Some 600 migrants from 12 countries were rescued in Mexico as they traveled crammed into two tractor-trailers, the country's National Migration Institute said on Saturday.
The 145 women and 455 men, who hailed from not only Central America but also Africa and the Indian subcontinent, were found in the southeastern state of Veracruz, the institute said in a statement.
The vast majority were from Central America with 401 from Guatemala alone. Dozens were from Honduras and Nicaragua while a total of 37 were from Bangladesh, six were from Ghana, and one person was from India and Cameroon, the institute added.
The migrants were traveling "crammed" into the trailers of two trucks, said Tonatiuh Hernandez, the local head of the Human Rights Commission.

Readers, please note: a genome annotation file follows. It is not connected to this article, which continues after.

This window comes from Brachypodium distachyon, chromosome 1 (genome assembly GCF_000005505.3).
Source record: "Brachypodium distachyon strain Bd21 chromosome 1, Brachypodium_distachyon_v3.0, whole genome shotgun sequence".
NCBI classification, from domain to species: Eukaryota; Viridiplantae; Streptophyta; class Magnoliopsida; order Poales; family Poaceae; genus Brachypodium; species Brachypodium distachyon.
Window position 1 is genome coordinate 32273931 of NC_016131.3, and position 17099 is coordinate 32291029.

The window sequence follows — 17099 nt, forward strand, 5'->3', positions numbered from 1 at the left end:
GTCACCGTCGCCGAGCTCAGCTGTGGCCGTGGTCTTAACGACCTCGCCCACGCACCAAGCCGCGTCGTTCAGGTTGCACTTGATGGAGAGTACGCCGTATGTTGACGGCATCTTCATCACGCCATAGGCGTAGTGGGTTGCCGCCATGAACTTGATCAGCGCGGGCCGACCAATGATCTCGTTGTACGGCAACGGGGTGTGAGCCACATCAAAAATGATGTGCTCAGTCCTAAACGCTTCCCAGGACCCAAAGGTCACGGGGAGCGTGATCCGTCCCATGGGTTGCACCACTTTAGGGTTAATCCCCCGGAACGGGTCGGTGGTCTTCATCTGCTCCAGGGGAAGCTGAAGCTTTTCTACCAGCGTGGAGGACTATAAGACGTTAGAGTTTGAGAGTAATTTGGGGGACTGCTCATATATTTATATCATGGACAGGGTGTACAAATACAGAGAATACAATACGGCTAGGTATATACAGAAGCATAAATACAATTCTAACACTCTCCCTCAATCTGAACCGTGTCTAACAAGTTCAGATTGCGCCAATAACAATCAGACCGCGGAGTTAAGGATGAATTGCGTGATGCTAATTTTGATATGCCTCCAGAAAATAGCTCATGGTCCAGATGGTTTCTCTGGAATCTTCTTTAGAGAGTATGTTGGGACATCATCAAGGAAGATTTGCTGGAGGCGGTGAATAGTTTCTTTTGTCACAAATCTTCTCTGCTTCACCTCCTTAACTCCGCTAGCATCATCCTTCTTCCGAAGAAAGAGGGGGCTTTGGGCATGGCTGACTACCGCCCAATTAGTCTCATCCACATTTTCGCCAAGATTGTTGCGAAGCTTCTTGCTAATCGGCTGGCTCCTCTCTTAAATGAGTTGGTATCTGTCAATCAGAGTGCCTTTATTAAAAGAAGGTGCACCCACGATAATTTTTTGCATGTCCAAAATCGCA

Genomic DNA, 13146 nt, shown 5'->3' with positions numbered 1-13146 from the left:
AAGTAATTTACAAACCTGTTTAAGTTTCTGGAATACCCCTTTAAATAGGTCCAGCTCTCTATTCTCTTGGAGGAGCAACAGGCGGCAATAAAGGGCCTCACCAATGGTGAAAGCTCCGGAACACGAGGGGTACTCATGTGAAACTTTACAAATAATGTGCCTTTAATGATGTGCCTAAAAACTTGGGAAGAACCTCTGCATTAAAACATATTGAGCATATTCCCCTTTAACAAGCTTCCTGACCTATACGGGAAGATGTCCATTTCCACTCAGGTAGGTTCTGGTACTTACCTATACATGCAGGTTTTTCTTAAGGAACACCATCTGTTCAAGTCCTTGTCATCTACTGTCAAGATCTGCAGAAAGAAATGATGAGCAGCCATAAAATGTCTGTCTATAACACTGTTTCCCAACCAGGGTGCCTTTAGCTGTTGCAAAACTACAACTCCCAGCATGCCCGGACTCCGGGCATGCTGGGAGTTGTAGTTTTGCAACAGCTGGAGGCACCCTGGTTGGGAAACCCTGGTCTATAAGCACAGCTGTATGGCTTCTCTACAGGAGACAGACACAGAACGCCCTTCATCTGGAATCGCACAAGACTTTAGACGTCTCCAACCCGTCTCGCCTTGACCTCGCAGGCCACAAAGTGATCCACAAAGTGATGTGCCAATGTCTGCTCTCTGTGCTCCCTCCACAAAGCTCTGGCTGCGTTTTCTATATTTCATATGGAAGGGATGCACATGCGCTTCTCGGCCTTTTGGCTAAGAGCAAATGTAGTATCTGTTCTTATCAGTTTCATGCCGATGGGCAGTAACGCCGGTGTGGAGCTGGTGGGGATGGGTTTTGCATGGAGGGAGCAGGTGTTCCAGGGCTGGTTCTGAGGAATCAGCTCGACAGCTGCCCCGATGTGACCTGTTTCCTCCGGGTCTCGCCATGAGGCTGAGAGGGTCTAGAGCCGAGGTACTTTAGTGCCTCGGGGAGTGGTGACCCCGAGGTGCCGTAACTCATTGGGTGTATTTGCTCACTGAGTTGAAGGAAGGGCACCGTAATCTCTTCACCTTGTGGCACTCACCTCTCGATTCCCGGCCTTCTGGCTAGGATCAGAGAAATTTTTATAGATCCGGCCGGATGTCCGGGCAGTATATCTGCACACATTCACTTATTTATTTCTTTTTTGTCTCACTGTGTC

"There are children, minors, I saw pregnant women, sick people," said Hernandez, adding that he had never seen "so many" migrants traveling together in such conditions.
An AFP video showed several hundred migrants, looking sullen and tired, crowded in a courtyard of the National Migration Institute as police in riot gear stood guard nearby.
After their names were read out by officials, migrants boarded a bus to be transported for further processing.
Child protections services have also been notified regarding families with children or minors traveling alone, according to Hernandez.
As the corridor between Central America and the United States, Mexico has seen vast numbers of migrants flow through its territory.
Two caravans of several hundred migrants are currently making their way through southern Mexico, aiming to acquire documents that allow them to transit through the country.
The flow of undocumented migrants has surged with the inauguration of US President Joe Biden, who has taken a more humane approach to the border crisis than his predecessor Donald Trump.
The United States has recorded 1.7 million people entering illegally from Mexico between October 2020 and September 2021, an all-time high for the period.